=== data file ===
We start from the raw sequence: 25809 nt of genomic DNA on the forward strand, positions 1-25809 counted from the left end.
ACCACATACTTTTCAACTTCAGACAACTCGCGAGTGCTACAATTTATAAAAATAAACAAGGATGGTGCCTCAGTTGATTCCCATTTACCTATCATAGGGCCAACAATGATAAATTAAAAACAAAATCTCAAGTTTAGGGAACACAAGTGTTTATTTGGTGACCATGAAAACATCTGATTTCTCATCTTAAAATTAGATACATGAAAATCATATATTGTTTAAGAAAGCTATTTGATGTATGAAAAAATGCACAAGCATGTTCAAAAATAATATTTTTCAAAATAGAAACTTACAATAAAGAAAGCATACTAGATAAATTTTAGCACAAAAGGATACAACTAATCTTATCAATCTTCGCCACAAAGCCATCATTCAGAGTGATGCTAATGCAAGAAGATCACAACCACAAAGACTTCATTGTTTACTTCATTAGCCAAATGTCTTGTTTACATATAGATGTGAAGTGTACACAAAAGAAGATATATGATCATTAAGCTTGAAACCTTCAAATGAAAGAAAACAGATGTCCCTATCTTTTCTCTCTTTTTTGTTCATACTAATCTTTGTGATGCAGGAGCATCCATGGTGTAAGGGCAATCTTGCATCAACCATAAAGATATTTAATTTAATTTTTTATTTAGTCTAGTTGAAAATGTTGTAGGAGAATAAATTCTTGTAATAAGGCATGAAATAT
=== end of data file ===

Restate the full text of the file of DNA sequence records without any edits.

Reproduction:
We start from the raw sequence: 25809 nt of genomic DNA on the forward strand, positions 1-25809 counted from the left end.
ACCACATACTTTTCAACTTCAGACAACTCGCGAGTGCTACAATTTATAAAAATAAACAAGGATGGTGCCTCAGTTGATTCCCATTTACCTATCATAGGGCCAACAATGATAAATTAAAAACAAAATCTCAAGTTTAGGGAACACAAGTGTTTATTTGGTGACCATGAAAACATCTGATTTCTCATCTTAAAATTAGATACATGAAAATCATATATTGTTTAAGAAAGCTATTTGATGTATGAAAAAATGCACAAGCATGTTCAAAAATAATATTTTTCAAAATAGAAACTTACAATAAAGAAAGCATACTAGATAAATTTTAGCACAAAAGGATACAACTAATCTTATCAATCTTCGCCACAAAGCCATCATTCAGAGTGATGCTAATGCAAGAAGATCACAACCACAAAGACTTCATTGTTTACTTCATTAGCCAAATGTCTTGTTTACATATAGATGTGAAGTGTACACAAAAGAAGATATATGATCATTAAGCTTGAAACCTTCAAATGAAAGAAAACAGATGTCCCTATCTTTTCTCTCTTTTTTGTTCATACTAATCTTTGTGATGCAGGAGCATCCATGGTGTAAGGGCAATCTTGCATCAACCATAAAGATATTTAATTTAATTTTTTATTTAGTCTAGTTGAAAATGTTGTAGGAGAATAAATTCTTGTAATAAGGCATGAAATAT